Working Overseas: How to Use Erasmus Opportunities

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Whether it’s wanting to be closer to the centre of the action in your field of research, wondering whether students are more engaged elsewhere, or just wishing for sunny Spain on those rainy British days, there really is a way to turn your dream of working overseas into a reality.

You have probably heard of the Erasmus educational exchange programme for students, but surprisingly few UK academics know that staff are eligible for Erasmus transfers as well. That includes both teaching and non-teaching staff, at any university that holds an Erasmus charter—this includes some FE employees as well, if their employer is in a collaborative provision agreement with a universities.

Choose your destination.

Where can you go? All EU and EEC nations, plus Turkey, have institutions that are part of the main Erasmus programme. A full list can be found through the British Council (; your employer may already have existing Erasmus links that you can leverage on.

There’s also the Erasmus Mundus programme (, which aims to take the benefits of European higher education further afield. Erasmus Mundus can help you set up knowledge and staff transfers between your home base and universities outside Europe.

What you’ll be doing.

Erasmus is an EU initiative with set goals and priorities, so expect some hard graft along with new views from your temporary office window.

You may be teaching or working within a research team. You may be carrying out and disseminating the results of projects on topics like widening participation or distance education, or building links between local communities and higher education. It’s also possible to focus your Erasmus activity on receiving training in a foreign business, or setting up networks between or beyond FE/HE.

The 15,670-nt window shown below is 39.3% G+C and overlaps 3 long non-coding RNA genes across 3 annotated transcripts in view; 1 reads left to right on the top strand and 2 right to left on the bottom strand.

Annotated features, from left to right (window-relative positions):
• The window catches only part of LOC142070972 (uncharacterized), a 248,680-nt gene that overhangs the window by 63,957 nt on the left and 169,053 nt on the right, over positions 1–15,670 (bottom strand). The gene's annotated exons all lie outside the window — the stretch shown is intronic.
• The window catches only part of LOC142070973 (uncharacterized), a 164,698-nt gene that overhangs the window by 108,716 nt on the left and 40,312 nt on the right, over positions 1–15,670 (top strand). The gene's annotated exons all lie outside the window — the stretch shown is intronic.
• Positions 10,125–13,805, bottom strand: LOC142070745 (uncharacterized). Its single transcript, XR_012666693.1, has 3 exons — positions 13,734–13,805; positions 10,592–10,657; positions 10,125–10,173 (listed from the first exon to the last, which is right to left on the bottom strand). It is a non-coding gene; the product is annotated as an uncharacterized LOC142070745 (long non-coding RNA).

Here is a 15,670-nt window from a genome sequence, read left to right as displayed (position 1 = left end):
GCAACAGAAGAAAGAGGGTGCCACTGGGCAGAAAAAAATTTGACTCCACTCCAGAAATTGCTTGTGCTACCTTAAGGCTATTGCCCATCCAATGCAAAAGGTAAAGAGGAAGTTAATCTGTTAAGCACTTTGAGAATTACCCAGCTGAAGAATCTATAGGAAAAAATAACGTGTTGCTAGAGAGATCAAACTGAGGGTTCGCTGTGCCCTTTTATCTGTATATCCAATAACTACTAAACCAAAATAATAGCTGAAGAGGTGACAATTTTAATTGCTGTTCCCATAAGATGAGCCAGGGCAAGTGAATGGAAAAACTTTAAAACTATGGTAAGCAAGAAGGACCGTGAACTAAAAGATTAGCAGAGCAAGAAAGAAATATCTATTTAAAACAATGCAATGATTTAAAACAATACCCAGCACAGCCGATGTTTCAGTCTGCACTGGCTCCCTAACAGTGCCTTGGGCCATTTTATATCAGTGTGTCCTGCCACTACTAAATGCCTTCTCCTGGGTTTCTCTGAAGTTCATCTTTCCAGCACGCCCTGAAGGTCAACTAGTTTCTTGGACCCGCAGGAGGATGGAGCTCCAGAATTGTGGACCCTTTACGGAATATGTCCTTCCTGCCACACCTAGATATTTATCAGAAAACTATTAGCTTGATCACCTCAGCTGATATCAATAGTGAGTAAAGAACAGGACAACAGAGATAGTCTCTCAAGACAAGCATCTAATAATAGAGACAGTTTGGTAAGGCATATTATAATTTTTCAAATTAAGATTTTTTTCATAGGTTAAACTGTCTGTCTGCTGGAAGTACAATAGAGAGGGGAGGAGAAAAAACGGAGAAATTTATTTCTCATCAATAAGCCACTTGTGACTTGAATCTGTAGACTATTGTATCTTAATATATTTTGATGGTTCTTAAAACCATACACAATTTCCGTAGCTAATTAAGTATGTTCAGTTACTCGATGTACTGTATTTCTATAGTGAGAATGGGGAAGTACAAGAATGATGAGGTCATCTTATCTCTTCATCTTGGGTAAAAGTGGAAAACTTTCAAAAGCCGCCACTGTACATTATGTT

Funding is available for short preparatory visits, where staff from one institution meet those from another to talk over potential collaborations. These are a great, no-risk way to get started.

Erasmus transfers can be as short as five days, although four to six weeks is typical for teaching assignments.

What’s in it for you?

Benefits can include a chance to work in top European research centres, improve your language and intercultural understanding, and add global employability skills to your CV.

Past participants say the greatest boost has been to their enthusiasm for academic work. Staff come back revitalised and full of new ideas. They’re also equipped with membership in expanded professional networks. This can lead to improved recruitment of overseas students and staff, and enhanced office, boardroom or classroom performance.

Importantly, your costs are all paid through the Erasmus programme.

An introductory leaflet and staff case studies are available through the British Council (, which administrates Erasmus for the UK, but your journey really begins by chatting with your university’s Erasmus coordinator.

Perhaps the only danger to the Erasmus transfer route is to your employer: your experiences and contacts may lead you to actively consider employment outside of the UK. If that thought is already in your mind, Erasmus can give you a free trial of your plans.

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